Response to Law Commission report ‘Matrimonial Property, Needs & Agreements’
27th February, 2014
The report recommends primary legislation to provide for Pre and Post Nuptial agreements which should be contractually binding on the parties and without any review by a future divorce court, save only where such an agreement fails to meet basic financial needs.
In those cases only will the ‘door of the court’ remain open and only to the extent of providing for those basic needs. The rest of the agreement will remain untouched. So-called ‘Qualifying Nuptial Agreements’ (QNAs) would provide couples before or during marriage an opt out of the current discretionary court system. Procedural safeguards are proposed to ensure that these contracts are properly entered into, with appropriate protections for the parties.
The report baulks at attempting to legislate so as to automatically exclude pre-acquired wealth or inheritances from the normal sharing exercise. Instead it says that courts should continue to develop the law in this area and that a QNA is the safest way to ensure these assets are excluded.
Finally, the Commission struggled to come to terms with the reform of ‘financial needs’ which often dominates the court’s thinking. It acknowledged the current law is muddled, lacked transparency, clear objectives and was subject to wide regional variations. The report recommended that the law should be clarified but shied away from legislation to provide this, preferring instead to let the Family Justice Council to provide the guiding principles. The Commission also avoided a rigid ‘formulaic’ approach to determine needs although did not rule out that some sort of standardised calculation could be achieved.
Richard Barge, head of family law at Aaron & Partners (Chester and Shrewsbury) said in response:
“The proposed legislation in relation to QNAs is most welcome and introduces a much needed element of wealth protection and certainty for couples. It will bring England and Wales into line with most other developed countries in providing an ‘opt out’ from the default system of equal division of assets on divorce. There is still protection for individuals where such an agreement does not meet their housing and income needs or the needs of children of the marriage.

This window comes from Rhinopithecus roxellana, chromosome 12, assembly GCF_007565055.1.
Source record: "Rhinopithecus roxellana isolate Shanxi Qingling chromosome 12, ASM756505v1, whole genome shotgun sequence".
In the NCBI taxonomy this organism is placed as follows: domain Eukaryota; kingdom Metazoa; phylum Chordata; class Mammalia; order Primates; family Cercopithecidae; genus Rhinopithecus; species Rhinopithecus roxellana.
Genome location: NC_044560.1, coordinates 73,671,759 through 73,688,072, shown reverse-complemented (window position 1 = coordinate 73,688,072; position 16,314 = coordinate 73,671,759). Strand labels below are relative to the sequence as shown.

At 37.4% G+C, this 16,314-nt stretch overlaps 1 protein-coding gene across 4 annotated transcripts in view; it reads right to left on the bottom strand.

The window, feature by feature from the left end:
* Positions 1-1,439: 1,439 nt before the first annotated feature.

Mr Barge added, that “the Commission had been far less robust and bold in its views on the definition and quantification of financial needs. The assumption is that the current law works perfectly well but it needs explaining clearly and applied equally wherever in the country you happen to live. I am glad that at this stage there is no move to a rigid mathematical formula as a ‘one size fits all policy’ has the potential to throw up unwelcome anomalies and cause unintended hardship. Every case is unique and the public know well the inequity of the child support system that moved to similar principles.
The report has been placed on the Justice Secretary Chris Grayling’s desk and it remains very much to be seen what appetite the government will have this side of a general election in Spring 2015 to bring forward the recommended legislation.
For further information please contact Richard Barge on 01244 405443 / 07881 950769 or email [email protected].